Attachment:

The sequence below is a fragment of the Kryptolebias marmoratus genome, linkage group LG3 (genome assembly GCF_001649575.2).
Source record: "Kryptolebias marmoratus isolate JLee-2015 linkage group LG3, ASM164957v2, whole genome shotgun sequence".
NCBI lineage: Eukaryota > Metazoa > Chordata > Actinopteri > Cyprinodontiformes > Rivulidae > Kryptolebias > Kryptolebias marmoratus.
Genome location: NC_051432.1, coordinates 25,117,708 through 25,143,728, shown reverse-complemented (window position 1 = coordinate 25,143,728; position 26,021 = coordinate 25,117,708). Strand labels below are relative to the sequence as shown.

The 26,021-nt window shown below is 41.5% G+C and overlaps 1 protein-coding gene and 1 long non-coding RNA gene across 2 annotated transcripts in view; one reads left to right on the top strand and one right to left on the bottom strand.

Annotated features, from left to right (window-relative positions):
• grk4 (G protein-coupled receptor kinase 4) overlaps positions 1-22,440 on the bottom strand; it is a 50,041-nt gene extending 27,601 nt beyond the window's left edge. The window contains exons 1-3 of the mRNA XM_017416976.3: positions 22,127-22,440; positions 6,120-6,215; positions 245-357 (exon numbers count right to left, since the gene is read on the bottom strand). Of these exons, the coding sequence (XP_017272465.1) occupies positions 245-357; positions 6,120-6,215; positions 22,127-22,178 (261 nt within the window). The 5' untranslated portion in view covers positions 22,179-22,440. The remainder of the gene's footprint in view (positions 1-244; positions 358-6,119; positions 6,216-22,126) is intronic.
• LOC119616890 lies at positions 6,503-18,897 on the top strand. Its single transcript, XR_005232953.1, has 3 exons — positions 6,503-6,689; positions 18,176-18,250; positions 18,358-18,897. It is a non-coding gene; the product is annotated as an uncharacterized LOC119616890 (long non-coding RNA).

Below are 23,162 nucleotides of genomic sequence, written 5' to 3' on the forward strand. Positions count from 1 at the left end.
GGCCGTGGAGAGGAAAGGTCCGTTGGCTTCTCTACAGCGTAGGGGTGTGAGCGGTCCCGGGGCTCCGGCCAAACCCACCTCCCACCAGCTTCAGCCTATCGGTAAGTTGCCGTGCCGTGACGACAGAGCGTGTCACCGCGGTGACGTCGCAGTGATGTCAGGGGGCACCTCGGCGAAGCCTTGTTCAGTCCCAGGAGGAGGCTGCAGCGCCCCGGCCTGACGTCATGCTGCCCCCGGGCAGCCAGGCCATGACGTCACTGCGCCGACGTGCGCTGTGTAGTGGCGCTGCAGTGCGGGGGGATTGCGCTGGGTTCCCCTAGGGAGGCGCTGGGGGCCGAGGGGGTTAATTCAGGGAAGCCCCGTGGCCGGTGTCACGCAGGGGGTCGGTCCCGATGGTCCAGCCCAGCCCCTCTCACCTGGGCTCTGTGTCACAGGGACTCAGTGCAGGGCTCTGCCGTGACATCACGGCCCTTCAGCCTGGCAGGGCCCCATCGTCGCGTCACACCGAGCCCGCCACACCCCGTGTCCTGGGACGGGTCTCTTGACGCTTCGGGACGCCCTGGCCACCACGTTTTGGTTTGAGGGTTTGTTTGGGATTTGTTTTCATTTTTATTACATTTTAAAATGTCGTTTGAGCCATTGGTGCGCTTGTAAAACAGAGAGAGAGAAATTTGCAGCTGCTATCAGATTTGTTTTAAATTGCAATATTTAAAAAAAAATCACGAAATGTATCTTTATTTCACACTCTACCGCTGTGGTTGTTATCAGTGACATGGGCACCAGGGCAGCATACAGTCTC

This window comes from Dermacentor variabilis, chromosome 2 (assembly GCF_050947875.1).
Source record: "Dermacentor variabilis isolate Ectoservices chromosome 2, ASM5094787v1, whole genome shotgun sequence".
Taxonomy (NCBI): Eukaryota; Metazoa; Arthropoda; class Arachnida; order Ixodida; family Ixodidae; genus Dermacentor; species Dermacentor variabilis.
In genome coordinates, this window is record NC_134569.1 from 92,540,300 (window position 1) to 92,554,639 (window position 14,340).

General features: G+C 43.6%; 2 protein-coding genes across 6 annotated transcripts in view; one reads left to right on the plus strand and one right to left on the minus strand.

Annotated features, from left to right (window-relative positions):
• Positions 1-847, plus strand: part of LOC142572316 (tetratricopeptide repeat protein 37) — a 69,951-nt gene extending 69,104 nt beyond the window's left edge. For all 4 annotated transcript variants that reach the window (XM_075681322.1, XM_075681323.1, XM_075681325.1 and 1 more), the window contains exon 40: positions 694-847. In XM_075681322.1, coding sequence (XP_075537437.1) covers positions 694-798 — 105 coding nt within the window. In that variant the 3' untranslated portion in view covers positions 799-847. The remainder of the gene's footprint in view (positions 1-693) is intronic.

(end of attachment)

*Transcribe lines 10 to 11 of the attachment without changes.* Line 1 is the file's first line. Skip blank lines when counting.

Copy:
GGCCGTGGAGAGGAAAGGTCCGTTGGCTTCTCTACAGCGTAGGGGTGTGAGCGGTCCCGGGGCTCCGGCCAAACCCACCTCCCACCAGCTTCAGCCTATCGGTAAGTTGCCGTGCCGTGACGACAGAGCGTGTCACCGCGGTGACGTCGCAGTGATGTCAGGGGGCACCTCGGCGAAGCCTTGTTCAGTCCCAGGAGGAGGCTGCAGCGCCCCGGCCTGACGTCATGCTGCCCCCGGGCAGCCAGGCCATGACGTCACTGCGCCGACGTGCGCTGTGTAGTGGCGCTGCAGTGCGGGGGGATTGCGCTGGGTTCCCCTAGGGAGGCGCTGGGGGCCGAGGGGGTTAATTCAGGGAAGCCCCGTGGCCGGTGTCACGCAGGGGGTCGGTCCCGATGGTCCAGCCCAGCCCCTCTCACCTGGGCTCTGTGTCACAGGGACTCAGTGCAGGGCTCTGCCGTGACATCACGGCCCTTCAGCCTGGCAGGGCCCCATCGTCGCGTCACACCGAGCCCGCCACACCCCGTGTCCTGGGACGGGTCTCTTGACGCTTCGGGACGCCCTGGCCACCACGTTTTGGTTTGAGGGTTTGTTTGGGATTTGTTTTCATTTTTATTACATTTTAAAATGTCGTTTGAGCCATTGGTGCGCTTGTAAAACAGAGAGAGAGAAATTTGCAGCTGCTATCAGATTTGTTTTAAATTGCAATATTTAAAAAAAAATCACGAAATGTATCTTTATTTCACACTCTACCGCTGTGGTTGTTATCAGTGACATGGGCACCAGGGCAGCATACAGTCTC

This window comes from Dermacentor variabilis, chromosome 2 (assembly GCF_050947875.1).